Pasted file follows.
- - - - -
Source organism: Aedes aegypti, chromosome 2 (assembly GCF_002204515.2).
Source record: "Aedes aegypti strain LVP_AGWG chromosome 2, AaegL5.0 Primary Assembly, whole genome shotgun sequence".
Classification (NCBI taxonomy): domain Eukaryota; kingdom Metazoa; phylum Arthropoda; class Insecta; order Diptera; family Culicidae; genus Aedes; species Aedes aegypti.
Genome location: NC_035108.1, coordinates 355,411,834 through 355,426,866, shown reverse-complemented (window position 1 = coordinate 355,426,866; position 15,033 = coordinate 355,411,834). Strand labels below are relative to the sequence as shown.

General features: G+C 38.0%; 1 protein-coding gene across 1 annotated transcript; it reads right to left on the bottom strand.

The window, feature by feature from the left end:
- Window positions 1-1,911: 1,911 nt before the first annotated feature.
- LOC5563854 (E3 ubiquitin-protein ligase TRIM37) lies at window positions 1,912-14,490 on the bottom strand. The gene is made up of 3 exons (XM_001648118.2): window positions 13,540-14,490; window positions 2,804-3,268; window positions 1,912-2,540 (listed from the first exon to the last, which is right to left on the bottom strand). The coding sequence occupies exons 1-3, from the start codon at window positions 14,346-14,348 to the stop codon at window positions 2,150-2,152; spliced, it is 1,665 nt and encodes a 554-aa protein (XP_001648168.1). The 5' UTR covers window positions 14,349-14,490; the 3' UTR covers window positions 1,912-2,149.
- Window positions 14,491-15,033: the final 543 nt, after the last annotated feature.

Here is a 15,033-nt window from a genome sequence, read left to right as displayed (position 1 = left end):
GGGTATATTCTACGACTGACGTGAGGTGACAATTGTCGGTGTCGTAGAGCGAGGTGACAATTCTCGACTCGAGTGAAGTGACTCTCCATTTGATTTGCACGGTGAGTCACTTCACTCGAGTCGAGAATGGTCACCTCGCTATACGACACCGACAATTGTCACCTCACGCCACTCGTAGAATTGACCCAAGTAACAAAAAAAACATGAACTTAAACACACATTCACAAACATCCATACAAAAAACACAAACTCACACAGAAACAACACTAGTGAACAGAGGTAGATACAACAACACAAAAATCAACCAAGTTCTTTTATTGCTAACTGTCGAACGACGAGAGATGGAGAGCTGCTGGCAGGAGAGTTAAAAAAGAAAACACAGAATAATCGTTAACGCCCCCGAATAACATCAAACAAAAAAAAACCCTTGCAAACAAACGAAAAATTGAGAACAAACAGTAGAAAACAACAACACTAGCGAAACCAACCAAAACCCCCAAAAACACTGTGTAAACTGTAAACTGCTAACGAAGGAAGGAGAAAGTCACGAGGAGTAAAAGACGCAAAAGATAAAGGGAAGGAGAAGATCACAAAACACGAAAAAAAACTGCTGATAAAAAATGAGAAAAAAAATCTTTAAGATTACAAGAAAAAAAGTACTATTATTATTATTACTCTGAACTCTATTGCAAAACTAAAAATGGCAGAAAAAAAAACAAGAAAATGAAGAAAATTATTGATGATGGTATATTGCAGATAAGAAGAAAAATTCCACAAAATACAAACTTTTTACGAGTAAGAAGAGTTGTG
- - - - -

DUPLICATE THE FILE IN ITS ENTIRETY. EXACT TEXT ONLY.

Source organism: Aedes aegypti, chromosome 2 (assembly GCF_002204515.2).
Source record: "Aedes aegypti strain LVP_AGWG chromosome 2, AaegL5.0 Primary Assembly, whole genome shotgun sequence".
Classification (NCBI taxonomy): domain Eukaryota; kingdom Metazoa; phylum Arthropoda; class Insecta; order Diptera; family Culicidae; genus Aedes; species Aedes aegypti.
Genome location: NC_035108.1, coordinates 355,411,834 through 355,426,866, shown reverse-complemented (window position 1 = coordinate 355,426,866; position 15,033 = coordinate 355,411,834). Strand labels below are relative to the sequence as shown.

General features: G+C 38.0%; 1 protein-coding gene across 1 annotated transcript; it reads right to left on the bottom strand.

The window, feature by feature from the left end:
- Window positions 1-1,911: 1,911 nt before the first annotated feature.
- LOC5563854 (E3 ubiquitin-protein ligase TRIM37) lies at window positions 1,912-14,490 on the bottom strand. The gene is made up of 3 exons (XM_001648118.2): window positions 13,540-14,490; window positions 2,804-3,268; window positions 1,912-2,540 (listed from the first exon to the last, which is right to left on the bottom strand). The coding sequence occupies exons 1-3, from the start codon at window positions 14,346-14,348 to the stop codon at window positions 2,150-2,152; spliced, it is 1,665 nt and encodes a 554-aa protein (XP_001648168.1). The 5' UTR covers window positions 14,349-14,490; the 3' UTR covers window positions 1,912-2,149.
- Window positions 14,491-15,033: the final 543 nt, after the last annotated feature.

Here is a 15,033-nt window from a genome sequence, read left to right as displayed (position 1 = left end):
GGGTATATTCTACGACTGACGTGAGGTGACAATTGTCGGTGTCGTAGAGCGAGGTGACAATTCTCGACTCGAGTGAAGTGACTCTCCATTTGATTTGCACGGTGAGTCACTTCACTCGAGTCGAGAATGGTCACCTCGCTATACGACACCGACAATTGTCACCTCACGCCACTCGTAGAATTGACCCAAGTAACAAAAAAAACATGAACTTAAACACACATTCACAAACATCCATACAAAAAACACAAACTCACACAGAAACAACACTAGTGAACAGAGGTAGATACAACAACACAAAAATCAACCAAGTTCTTTTATTGCTAACTGTCGAACGACGAGAGATGGAGAGCTGCTGGCAGGAGAGTTAAAAAAGAAAACACAGAATAATCGTTAACGCCCCCGAATAACATCAAACAAAAAAAAACCCTTGCAAACAAACGAAAAATTGAGAACAAACAGTAGAAAACAACAACACTAGCGAAACCAACCAAAACCCCCAAAAACACTGTGTAAACTGTAAACTGCTAACGAAGGAAGGAGAAAGTCACGAGGAGTAAAAGACGCAAAAGATAAAGGGAAGGAGAAGATCACAAAACACGAAAAAAAACTGCTGATAAAAAATGAGAAAAAAAATCTTTAAGATTACAAGAAAAAAAGTACTATTATTATTATTACTCTGAACTCTATTGCAAAACTAAAAATGGCAGAAAAAAAAACAAGAAAATGAAGAAAATTATTGATGATGGTATATTGCAGATAAGAAGAAAAATTCCACAAAATACAAACTTTTTACGAGTAAGAAGAGTTGTG